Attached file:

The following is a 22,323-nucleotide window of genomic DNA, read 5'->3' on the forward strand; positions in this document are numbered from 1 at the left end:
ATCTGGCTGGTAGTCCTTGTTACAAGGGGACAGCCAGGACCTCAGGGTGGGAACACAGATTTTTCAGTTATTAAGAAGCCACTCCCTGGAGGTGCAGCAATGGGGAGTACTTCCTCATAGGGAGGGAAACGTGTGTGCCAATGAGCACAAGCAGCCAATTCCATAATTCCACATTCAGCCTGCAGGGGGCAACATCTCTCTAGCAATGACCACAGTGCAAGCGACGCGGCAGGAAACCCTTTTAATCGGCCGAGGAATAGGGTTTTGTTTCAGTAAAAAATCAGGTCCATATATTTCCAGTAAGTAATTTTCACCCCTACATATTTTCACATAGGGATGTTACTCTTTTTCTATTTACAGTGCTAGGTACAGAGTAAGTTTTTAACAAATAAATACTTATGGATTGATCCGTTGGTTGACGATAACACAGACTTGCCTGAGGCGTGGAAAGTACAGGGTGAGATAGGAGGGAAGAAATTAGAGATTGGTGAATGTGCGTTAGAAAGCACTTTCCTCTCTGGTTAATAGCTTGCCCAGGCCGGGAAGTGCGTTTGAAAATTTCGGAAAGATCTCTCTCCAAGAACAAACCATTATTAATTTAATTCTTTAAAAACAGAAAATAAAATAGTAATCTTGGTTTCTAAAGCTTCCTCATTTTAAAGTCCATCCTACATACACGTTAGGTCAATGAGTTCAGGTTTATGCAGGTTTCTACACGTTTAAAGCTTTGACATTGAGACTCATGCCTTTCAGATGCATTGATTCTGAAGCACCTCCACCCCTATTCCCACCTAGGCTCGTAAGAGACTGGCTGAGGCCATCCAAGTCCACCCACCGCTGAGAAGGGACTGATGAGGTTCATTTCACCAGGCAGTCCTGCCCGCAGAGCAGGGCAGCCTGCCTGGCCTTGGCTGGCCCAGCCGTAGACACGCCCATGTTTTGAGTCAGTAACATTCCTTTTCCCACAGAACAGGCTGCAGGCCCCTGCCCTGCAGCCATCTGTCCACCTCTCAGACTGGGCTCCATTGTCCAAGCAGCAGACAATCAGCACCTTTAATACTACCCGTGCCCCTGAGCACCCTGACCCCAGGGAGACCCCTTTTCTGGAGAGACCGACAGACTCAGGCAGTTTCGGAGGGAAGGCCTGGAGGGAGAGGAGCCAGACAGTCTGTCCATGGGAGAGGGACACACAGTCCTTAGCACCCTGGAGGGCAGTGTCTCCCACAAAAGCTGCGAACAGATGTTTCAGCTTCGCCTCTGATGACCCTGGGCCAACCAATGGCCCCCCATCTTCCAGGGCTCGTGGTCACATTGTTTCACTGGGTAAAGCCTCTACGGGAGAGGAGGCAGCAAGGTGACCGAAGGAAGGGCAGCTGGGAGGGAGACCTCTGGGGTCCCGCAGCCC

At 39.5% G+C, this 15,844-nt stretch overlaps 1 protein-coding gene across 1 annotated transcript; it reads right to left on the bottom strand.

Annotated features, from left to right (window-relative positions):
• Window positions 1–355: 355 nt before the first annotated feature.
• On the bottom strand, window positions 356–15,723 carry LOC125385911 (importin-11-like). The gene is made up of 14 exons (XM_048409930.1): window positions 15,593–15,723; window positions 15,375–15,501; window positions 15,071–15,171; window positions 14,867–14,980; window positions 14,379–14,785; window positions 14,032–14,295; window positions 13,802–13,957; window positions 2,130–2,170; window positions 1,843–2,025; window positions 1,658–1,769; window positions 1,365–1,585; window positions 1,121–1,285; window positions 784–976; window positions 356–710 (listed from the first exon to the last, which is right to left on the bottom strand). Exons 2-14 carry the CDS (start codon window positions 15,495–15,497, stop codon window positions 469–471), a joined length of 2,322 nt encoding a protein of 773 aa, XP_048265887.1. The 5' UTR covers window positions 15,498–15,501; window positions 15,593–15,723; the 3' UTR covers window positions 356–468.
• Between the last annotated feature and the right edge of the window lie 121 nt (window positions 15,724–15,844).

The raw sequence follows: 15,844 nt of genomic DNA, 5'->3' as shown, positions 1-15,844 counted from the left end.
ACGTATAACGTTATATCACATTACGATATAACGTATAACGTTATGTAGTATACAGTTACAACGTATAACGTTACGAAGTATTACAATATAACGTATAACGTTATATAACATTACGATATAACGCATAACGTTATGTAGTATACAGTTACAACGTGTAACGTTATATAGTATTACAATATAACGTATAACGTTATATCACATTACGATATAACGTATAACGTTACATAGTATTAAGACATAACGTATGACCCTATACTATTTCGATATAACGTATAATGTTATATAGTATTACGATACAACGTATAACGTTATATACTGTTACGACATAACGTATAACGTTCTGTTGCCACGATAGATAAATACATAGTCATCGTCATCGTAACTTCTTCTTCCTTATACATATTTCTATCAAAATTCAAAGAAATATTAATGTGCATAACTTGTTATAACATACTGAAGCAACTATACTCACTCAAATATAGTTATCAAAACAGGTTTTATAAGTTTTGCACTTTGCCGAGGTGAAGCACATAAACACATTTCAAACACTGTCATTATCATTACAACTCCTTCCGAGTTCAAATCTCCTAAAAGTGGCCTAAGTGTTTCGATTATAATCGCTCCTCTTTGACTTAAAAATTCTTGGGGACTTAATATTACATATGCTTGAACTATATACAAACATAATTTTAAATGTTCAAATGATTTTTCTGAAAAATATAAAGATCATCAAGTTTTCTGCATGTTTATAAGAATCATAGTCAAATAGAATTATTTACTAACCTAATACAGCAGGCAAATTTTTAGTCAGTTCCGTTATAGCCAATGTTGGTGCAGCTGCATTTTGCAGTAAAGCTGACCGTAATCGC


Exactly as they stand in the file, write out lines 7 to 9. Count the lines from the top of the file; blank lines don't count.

• Between the last annotated feature and the right edge of the window lie 121 nt (window positions 15,724–15,844).

The raw sequence follows: 15,844 nt of genomic DNA, 5'->3' as shown, positions 1-15,844 counted from the left end.
ACGTATAACGTTATATCACATTACGATATAACGTATAACGTTATGTAGTATACAGTTACAACGTATAACGTTACGAAGTATTACAATATAACGTATAACGTTATATAACATTACGATATAACGCATAACGTTATGTAGTATACAGTTACAACGTGTAACGTTATATAGTATTACAATATAACGTATAACGTTATATCACATTACGATATAACGTATAACGTTACATAGTATTAAGACATAACGTATGACCCTATACTATTTCGATATAACGTATAATGTTATATAGTATTACGATACAACGTATAACGTTATATACTGTTACGACATAACGTATAACGTTCTGTTGCCACGATAGATAAATACATAGTCATCGTCATCGTAACTTCTTCTTCCTTATACATATTTCTATCAAAATTCAAAGAAATATTAATGTGCATAACTTGTTATAACATACTGAAGCAACTATACTCACTCAAATATAGTTATCAAAACAGGTTTTATAAGTTTTGCACTTTGCCGAGGTGAAGCACATAAACACATTTCAAACACTGTCATTATCATTACAACTCCTTCCGAGTTCAAATCTCCTAAAAGTGGCCTAAGTGTTTCGATTATAATCGCTCCTCTTTGACTTAAAAATTCTTGGGGACTTAATATTACATATGCTTGAACTATATACAAACATAATTTTAAATGTTCAAATGATTTTTCTGAAAAATATAAAGATCATCAAGTTTTCTGCATGTTTATAAGAATCATAGTCAAATAGAATTATTTACTAACCTAATACAGCAGGCAAATTTTTAGTCAGTTCCGTTATAGCCAATGTTGGTGCAGCTGCATTTTGCAGTAAAGCTGACCGTAATCGC